I'm pretty sure that the term "Sakqueso" started out as a joke between Yoko and me, when we were trying to come up with a clever way to express the genius pairing of cheese and sake. Likely, we thought it was silly but hilarious, and the name stuck. That's generally how it goes around here at Umami Mart.
Our first Sakqueso! event was two years ago at Sequoia Diner, a ticketed dinner where my brother Keisuke (@CasaDeKei) created a cheese-themed tasting menu to go along with sakes by Hakkaisan Brewery. That was fun!
To follow up on this raucous time, we held our second Sakqueso event last week at Ramen Shop. This time around, it was more casual and straight-forward: no tasting menu, just a glass of sake paired with a slice of cheese. We had a blast, and hope that all of the guests did too! Thank you to Ramen Shop for hosting the event with us! And a special thank you to Kevin Corcoran who consulted with us on the cheeses!
Siew-Chinn helped us tremendously to prep the plates of cheese. Thank you Siew-Chinn!
Cabs welcomed guests.
Why sake and cheese, you ask? They make an ideal pairing because they share a common ingredient: lactic acid. I think all our guests would agree that the particular sakes and the cheeses went splendidly when enjoyed side-by-side.
Here's the line-up:
Kinokunia Bunzaemon Junmai
with Lou Bergier cheese by Fattorie Fiandino
About the sake: Out of all of the sakes this month, this is the easiest to drink because it is not a diva-like sake. Don’t let the the musty basement or cheese rind aroma turn you off; the flavor is actually quite light and smooth, with hints of caramel and mushroom. Try this sake at room temperature and warm.
About the cheese: This semi-firm natural rind cheese produced by Fattorie Fiandino fits into the general Italian style of “toma” which vary slightly in style and size by region. You can think of this style as regional “table cheese” for everyday eating and cooking. What distinguishes Lou Bergier from the many other Italian toma is its use of thistle flower to coagulate milk in the first steps of cheesemaking. The purple pistils of the thistle flower are ground and soaked in water before being strained into the milk. While still common in Portugal, it is rare to find Italian cheese produced in this method. Made from raw cows’ milk in the northern Italian province of Piemonte, Lou Bergier is aged until the cheese develops a thin stony looking rind and earthy and nutty flavors develop to complement the floral and milky notes of the paste.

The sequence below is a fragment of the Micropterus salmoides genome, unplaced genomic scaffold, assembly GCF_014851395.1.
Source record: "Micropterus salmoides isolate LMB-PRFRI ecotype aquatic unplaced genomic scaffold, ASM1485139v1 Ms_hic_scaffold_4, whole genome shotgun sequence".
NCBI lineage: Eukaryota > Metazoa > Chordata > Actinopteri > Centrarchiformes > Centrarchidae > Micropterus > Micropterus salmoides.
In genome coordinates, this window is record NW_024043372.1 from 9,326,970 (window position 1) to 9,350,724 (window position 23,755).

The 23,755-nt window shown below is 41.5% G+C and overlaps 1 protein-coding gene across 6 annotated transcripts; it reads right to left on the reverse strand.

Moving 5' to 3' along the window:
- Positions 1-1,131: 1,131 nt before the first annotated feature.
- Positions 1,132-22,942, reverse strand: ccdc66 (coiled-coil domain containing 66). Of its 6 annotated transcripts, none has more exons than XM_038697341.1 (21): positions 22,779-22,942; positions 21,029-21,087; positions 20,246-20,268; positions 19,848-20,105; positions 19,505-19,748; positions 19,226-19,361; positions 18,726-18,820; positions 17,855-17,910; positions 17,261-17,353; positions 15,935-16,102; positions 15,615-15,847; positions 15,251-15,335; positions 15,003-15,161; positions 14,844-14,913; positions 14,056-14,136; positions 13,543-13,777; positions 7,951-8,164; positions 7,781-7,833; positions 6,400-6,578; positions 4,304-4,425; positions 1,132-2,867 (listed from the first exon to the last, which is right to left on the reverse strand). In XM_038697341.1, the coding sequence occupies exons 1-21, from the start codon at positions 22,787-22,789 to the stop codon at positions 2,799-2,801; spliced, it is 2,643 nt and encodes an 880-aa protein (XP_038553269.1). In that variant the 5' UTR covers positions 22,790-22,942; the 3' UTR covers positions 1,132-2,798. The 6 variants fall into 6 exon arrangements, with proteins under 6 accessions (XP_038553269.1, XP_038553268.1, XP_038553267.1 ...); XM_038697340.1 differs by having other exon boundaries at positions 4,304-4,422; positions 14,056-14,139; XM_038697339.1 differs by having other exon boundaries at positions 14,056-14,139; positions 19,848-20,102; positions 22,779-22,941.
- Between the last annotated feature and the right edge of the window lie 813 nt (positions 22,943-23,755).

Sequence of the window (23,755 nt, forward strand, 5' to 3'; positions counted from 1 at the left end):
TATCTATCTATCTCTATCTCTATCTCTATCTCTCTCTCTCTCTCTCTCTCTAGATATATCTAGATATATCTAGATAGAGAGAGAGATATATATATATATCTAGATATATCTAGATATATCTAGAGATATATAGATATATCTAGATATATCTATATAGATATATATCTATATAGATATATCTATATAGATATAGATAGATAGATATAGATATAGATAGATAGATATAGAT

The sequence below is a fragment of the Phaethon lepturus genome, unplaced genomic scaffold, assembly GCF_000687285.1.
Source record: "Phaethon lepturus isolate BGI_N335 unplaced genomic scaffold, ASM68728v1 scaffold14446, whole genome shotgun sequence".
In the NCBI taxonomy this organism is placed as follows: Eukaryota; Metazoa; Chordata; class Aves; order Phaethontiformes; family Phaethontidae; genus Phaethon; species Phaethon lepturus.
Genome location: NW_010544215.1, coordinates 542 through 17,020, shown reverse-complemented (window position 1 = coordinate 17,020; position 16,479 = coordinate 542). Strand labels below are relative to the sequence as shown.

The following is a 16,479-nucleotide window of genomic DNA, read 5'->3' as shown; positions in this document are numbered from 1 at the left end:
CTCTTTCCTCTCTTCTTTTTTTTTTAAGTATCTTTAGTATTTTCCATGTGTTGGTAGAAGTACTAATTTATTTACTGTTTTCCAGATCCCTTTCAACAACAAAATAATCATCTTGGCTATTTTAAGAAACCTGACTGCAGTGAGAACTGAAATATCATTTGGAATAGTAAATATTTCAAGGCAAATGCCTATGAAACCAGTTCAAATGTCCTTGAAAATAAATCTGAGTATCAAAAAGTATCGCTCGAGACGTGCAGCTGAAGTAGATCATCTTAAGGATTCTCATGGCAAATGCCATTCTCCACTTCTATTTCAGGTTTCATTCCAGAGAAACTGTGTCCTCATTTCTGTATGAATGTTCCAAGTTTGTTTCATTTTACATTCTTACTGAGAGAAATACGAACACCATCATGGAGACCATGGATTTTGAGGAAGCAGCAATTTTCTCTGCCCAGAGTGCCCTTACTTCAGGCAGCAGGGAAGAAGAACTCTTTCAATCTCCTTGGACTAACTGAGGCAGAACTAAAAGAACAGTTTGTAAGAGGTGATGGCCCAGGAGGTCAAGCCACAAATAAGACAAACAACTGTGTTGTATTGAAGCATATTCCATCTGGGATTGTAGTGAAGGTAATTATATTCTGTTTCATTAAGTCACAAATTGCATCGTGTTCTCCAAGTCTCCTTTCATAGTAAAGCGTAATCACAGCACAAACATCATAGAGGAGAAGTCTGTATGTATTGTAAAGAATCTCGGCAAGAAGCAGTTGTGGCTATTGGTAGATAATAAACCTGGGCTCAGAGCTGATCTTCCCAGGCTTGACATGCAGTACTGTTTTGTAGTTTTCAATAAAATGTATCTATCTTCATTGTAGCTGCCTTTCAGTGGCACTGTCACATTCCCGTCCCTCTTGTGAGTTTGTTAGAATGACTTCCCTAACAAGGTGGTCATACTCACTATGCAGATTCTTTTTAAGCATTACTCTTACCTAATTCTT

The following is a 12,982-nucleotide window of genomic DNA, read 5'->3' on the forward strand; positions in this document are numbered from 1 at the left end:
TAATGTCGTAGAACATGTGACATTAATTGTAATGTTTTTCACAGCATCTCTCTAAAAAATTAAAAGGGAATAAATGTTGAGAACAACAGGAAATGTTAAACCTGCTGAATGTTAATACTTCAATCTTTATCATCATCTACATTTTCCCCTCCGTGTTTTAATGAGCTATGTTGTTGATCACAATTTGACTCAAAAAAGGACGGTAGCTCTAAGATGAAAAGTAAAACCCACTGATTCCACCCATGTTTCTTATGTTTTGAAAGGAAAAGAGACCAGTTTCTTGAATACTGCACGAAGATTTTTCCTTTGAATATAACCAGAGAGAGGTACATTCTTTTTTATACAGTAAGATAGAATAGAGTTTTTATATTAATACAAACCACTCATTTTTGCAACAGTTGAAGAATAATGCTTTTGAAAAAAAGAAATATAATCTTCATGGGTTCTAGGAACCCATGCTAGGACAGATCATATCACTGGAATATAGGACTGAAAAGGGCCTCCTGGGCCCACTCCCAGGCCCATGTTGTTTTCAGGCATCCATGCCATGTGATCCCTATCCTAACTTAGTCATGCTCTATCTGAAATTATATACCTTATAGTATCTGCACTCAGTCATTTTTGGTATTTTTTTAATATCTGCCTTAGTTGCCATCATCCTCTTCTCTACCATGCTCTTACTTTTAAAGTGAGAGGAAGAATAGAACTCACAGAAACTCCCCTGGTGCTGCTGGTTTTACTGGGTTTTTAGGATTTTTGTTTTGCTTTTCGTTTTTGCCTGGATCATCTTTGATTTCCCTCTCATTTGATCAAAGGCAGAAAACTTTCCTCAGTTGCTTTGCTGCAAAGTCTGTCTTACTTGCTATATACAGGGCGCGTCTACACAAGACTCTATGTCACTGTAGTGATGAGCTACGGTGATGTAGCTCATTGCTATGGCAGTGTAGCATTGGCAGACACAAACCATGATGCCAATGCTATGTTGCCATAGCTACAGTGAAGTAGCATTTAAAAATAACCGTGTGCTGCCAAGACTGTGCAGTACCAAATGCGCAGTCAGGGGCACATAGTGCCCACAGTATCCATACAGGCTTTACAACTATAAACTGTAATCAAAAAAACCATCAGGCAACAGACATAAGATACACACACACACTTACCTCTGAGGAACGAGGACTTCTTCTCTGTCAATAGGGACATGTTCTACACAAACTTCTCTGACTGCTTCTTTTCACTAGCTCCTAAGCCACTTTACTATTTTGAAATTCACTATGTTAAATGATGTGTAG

Tatenokawa 50 Nakadori Junmai Daiginjo
with 802 Blue cheese by Consider Bardwell Farm
West Pawlett, Vermont
About the sake: Yoko didn’t know about nakadori sakes until she watched an episode of Moyasimon, an anime series about agriculture and fermentation (highly recommended!). During the pressing process, there are three runs. The first is arabashiri, when there is little pressure and the sake is slightly cloudy. For the second run, or nakadori, more pressure is added and the sake starts to run clear. The last run, or seme is when more pressure is added and the sake tends to be higher in alcohol. Out of the three runs, nakadori is known to be the most well-balanced. This junmai daiginjo is like biting into a Fuji apple – sweet, bold and juicy. It was stunning chilled.
About the cheese: Vermont has long been a focal point for cheese lovers for its wide variety of styles and long history of turning milk into cheese. Consider Bardwell has operated as a farm in West Pawlet, Vermont since 1864 and was Vermont’s first dairy cooperative. In recent years Consider Bardwell have been making cheeses gracing the best cheese shops in the country and gaining something of a cult following among cheesemongers now reaching into west coast distribution. Practicing rotational grazing, pesticide free farming and being mindful of animal welfare demonstrates their commitment to sustainability while raw milk cheesemaking by hand and cave aging demonstrates a commitment to old world quality. 802 Blue is the newcomer from Consider Bardwell, a raw cows’ milk blue made with vegetarian rennet, the first batches of which came into California just weeks ago. While not a copy of Stilton by any means, the natural rind, earthy flavor and dense, fudgy texture do seem to call on that classic British blue for inspiration. Plus, this cheese serves up a complexity which should satisfy turophiles while remaining approachable for those who tend to shy away from blue cheese as a general category with its many layers of flavor and more aged-out texture.
Sempuku Shinriki Junmai 85
with Good Thunder by Alemar Cheese Company
About the sake: This is a Junmai Muroka Genshu Kimoto (pure rice, un-charcoal filtered, tank strength, and traditionally brewed in the kimoto style)! The 85 in the name is also something to note. The rice (Shinriki) has hardly been polished (just 15% was removed) yielding a bold, in-your-face sake that is umami rich, with notes of honey and bourbon. It’s tank strength, so no water was added after pressing. This means that you will feel the high 19% ABV warming your throat as it goes down. Recommended chilled.
About the cheese: Made from pasteurized milk of grassfed cows in Mankato, Minnesota and named for a nearby town, Good Thunder is washed in a brine mixed with Surly Bender beer. The cheese is washed once a week for three weeks so that its orange rind develops and the beer flavors integrate in a subtle way. While at first appearing similar to pungent washed rind cheeses like Taleggio or Pont l’Eveque, Good Thunder is surprisingly mellow with its emphasis on bright, lactic and floral flavors with just enough meaty character in the rind to maintain good pairings with a variety of beverages like the sake you sip it with now.
We hope to see you at our next event!